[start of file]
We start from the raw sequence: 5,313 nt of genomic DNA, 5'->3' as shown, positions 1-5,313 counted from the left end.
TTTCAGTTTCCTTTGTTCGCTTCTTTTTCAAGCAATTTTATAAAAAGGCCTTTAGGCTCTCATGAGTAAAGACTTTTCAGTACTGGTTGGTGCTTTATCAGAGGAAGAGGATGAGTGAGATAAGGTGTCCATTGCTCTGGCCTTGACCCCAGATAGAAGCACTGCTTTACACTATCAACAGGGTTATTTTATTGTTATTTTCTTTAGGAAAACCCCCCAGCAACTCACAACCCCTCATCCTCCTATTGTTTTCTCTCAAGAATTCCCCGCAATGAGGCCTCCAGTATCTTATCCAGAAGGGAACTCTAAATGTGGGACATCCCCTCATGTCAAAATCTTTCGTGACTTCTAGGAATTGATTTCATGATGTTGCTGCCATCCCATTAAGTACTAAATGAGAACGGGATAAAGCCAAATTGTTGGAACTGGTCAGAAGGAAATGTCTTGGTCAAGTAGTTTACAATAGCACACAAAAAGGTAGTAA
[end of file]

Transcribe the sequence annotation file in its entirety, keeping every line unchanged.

We start from the raw sequence: 5,313 nt of genomic DNA, 5'->3' as shown, positions 1-5,313 counted from the left end.
TTTCAGTTTCCTTTGTTCGCTTCTTTTTCAAGCAATTTTATAAAAAGGCCTTTAGGCTCTCATGAGTAAAGACTTTTCAGTACTGGTTGGTGCTTTATCAGAGGAAGAGGATGAGTGAGATAAGGTGTCCATTGCTCTGGCCTTGACCCCAGATAGAAGCACTGCTTTACACTATCAACAGGGTTATTTTATTGTTATTTTCTTTAGGAAAACCCCCCAGCAACTCACAACCCCTCATCCTCCTATTGTTTTCTCTCAAGAATTCCCCGCAATGAGGCCTCCAGTATCTTATCCAGAAGGGAACTCTAAATGTGGGACATCCCCTCATGTCAAAATCTTTCGTGACTTCTAGGAATTGATTTCATGATGTTGCTGCCATCCCATTAAGTACTAAATGAGAACGGGATAAAGCCAAATTGTTGGAACTGGTCAGAAGGAAATGTCTTGGTCAAGTAGTTTACAATAGCACACAAAAAGGTAGTAA